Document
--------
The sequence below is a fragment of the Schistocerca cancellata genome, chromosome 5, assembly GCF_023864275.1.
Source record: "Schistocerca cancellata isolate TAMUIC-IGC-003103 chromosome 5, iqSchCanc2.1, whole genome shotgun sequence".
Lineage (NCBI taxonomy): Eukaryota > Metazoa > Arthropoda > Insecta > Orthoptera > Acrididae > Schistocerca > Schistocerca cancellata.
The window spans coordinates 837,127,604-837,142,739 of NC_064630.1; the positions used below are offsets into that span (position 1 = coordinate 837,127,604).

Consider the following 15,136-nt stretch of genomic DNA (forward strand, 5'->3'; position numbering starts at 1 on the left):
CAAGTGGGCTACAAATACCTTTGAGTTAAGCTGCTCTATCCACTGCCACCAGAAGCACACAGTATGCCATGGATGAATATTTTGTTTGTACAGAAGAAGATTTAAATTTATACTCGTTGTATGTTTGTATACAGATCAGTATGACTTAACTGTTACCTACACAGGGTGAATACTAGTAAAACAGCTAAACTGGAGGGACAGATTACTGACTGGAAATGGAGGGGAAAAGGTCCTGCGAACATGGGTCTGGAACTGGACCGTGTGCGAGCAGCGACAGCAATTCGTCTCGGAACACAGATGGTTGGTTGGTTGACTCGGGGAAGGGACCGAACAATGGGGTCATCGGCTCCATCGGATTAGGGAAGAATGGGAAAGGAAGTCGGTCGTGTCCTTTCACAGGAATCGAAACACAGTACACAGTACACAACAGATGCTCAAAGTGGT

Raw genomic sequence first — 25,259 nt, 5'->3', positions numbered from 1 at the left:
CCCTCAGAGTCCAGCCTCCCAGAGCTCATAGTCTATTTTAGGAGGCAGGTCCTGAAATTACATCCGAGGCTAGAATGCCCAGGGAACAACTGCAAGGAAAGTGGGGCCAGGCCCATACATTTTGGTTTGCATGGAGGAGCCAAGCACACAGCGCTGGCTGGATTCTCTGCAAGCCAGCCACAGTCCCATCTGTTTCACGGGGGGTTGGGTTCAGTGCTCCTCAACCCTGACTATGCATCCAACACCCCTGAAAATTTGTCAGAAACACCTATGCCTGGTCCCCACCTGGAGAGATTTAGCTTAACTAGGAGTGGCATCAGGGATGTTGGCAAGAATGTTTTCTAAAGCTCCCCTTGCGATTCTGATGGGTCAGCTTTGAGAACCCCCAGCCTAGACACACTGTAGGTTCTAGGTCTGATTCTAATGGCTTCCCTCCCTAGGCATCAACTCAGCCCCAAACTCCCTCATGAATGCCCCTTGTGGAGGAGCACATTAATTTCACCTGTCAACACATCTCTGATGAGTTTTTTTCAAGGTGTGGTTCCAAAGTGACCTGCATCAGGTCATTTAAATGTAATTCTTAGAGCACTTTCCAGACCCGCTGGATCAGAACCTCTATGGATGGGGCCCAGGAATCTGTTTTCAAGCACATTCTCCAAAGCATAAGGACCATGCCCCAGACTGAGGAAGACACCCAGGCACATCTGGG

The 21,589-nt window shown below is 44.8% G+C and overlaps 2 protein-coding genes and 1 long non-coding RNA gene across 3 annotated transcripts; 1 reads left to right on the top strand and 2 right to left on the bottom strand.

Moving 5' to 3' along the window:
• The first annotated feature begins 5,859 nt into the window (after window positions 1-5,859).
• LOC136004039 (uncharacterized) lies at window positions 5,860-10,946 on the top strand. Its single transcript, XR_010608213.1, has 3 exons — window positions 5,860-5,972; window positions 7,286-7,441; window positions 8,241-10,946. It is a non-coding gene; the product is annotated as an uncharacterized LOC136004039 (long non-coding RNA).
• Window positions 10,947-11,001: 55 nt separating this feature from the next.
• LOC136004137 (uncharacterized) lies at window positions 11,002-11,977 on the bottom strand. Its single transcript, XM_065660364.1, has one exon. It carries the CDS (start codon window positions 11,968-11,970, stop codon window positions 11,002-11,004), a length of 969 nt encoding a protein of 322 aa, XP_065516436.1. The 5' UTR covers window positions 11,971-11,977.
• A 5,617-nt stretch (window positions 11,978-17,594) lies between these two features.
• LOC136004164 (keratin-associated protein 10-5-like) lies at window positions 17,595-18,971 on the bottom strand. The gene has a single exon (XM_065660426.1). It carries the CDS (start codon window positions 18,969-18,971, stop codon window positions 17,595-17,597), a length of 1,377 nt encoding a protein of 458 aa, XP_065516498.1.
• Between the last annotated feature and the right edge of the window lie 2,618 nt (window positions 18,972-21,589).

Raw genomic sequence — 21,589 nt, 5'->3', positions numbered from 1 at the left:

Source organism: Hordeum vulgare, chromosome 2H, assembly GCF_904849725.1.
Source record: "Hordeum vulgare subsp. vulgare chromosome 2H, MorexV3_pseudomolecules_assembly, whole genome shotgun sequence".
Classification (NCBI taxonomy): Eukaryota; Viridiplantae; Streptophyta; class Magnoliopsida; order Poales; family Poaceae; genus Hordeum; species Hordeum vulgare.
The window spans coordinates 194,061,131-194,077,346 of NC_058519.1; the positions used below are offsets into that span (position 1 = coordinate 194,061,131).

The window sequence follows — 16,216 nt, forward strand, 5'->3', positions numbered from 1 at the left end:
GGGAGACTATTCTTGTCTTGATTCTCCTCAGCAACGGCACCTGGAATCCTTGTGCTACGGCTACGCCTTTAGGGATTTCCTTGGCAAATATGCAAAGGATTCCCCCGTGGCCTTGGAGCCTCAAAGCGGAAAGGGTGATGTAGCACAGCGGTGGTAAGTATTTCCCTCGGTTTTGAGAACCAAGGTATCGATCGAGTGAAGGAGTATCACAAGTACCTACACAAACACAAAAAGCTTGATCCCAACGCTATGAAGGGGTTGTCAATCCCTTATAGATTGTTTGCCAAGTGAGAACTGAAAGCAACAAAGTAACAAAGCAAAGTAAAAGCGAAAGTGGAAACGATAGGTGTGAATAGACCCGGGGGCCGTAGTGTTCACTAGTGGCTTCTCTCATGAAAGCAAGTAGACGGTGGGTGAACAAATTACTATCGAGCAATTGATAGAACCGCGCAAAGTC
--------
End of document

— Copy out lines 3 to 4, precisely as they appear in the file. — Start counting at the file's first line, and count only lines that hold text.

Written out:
Lineage (NCBI taxonomy): Eukaryota > Metazoa > Arthropoda > Insecta > Orthoptera > Acrididae > Schistocerca > Schistocerca cancellata.
The window spans coordinates 837,127,604-837,142,739 of NC_064630.1; the positions used below are offsets into that span (position 1 = coordinate 837,127,604).